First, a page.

After an emotional news report about the weaknesses of the most common type of smoke detector, Ridgefield Fire Chief Heather Burford and international fire chiefs say the devices are still life savers.
Chief Burford agrees it’s surprising to most people that there is more than one type of smoke detector, in part because firefighters emphasize what she says is the most important message, and one she doesn’t want to over-complicate: Get smoke detectors. Any detector is better than none.
“When you reach for a smoke detector you believe that it’s a smoke detector,” Chief Burford said.
As the report, which aired on the NBC’s Today Show and the NBC Nightly News with Brian Williams last week, points out, there are two different smoke-sensing technologies in smoke detectors: Ionization and photoelectric.
Ionization detectors are the most common type of detector, they cost less, and, in a test that was part of the news segment, they didn’t perform as well as the photoelectric sensors. In a smoldering, smoky fire without big flames, the ionization detector took 36 minutes to sound compared with the photoelectric detector’s 17 minutes.
Accompanying the study, the news segment featured a mother who lost three of her children in a fire in her home that reportedly had working ionization detectors.
Chief Burford acknowledged there are differences between the technologies, since they both have strengths and weaknesses.
According to the box of an off-the-shelf ionization smoke detector, photoelectric sensors are better at detecting larger smoke particles produced in smoldering fires, while ionization sensors are better at detecting small particles caused by big flames.
Chief Burford said a cigarette in a couch cushion would typically create smoldering smoke, while a grease fire in the kitchen would cause more flaming fires.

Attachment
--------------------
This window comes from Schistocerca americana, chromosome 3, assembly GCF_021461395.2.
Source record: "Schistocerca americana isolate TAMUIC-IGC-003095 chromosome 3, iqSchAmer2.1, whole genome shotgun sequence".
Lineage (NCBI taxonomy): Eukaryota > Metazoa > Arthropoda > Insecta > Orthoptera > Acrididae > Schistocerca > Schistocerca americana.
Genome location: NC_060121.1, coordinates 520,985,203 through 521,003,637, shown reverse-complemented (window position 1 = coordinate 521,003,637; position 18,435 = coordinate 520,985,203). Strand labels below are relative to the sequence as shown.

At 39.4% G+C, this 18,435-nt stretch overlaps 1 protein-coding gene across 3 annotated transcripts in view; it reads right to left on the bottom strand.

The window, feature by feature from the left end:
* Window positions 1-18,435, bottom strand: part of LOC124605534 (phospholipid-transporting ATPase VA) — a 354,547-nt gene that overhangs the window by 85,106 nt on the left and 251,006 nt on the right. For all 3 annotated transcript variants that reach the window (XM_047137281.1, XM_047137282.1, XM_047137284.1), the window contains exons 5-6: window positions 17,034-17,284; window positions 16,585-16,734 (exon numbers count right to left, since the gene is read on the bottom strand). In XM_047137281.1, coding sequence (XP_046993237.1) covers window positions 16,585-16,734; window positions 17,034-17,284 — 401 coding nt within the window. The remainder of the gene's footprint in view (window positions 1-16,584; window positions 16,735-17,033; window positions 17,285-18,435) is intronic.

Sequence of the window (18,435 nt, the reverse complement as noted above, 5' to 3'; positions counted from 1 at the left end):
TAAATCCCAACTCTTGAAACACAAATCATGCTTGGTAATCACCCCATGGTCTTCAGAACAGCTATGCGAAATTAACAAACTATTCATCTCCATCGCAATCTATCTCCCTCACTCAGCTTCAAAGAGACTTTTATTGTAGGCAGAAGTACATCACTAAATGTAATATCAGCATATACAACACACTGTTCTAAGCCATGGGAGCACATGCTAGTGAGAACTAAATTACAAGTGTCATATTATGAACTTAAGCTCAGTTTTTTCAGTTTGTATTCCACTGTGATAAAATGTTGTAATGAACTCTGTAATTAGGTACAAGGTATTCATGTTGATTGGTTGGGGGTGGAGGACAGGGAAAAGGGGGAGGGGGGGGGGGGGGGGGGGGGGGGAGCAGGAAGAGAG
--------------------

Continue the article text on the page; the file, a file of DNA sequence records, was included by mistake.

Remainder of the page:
The box also says “For maximum protection: Use both types of smoke alarms in every bedroom and on every level of your home.”
That’s a recommendation the International Association of Fire Chiefs agrees with.
Additionally Chief Burford said, people should have carbon monoxide detectors, too.
The photoelectric detectors are harder to find, and cost more. There are also combination detectors that have both types of sensors.
“Going forward we will offer both types,” Chief Burford said.
In the past she has estimated some 50% of Ridgefield homes don’t have smoke detectors or don’t have them properly placed and installed. Shrinking that number has been a priority of the department and a public outreach challenge. While any complex with three or more housing units can be checked by the building department for proper carbon monoxide and smoke detectors, the town has no jurisdiction over one and two-family homes, except when it comes to granting the certificate of occupancy.
Smoke detector tips
Lots of homes have carbon monoxide (CO) and smoke detectors that are not maintained properly.
Here are the basics:
- They should be tested every month — push the button and wait for the beep.
- The batteries should be replaced twice per year. The fire department recommends doing it when you change your clocks in the spring and fall.
- The detectors themselves do wear out — they have to be changed at least every 10 years. Check the manufacturer’s recommendations.
- Smoke detectors should be placed on all levels and in every sleeping room (that includes an office with a fold-out couch); in hallways more than 20 feet long outside of sleeping rooms.
- CO detectors should be near all sleeping rooms.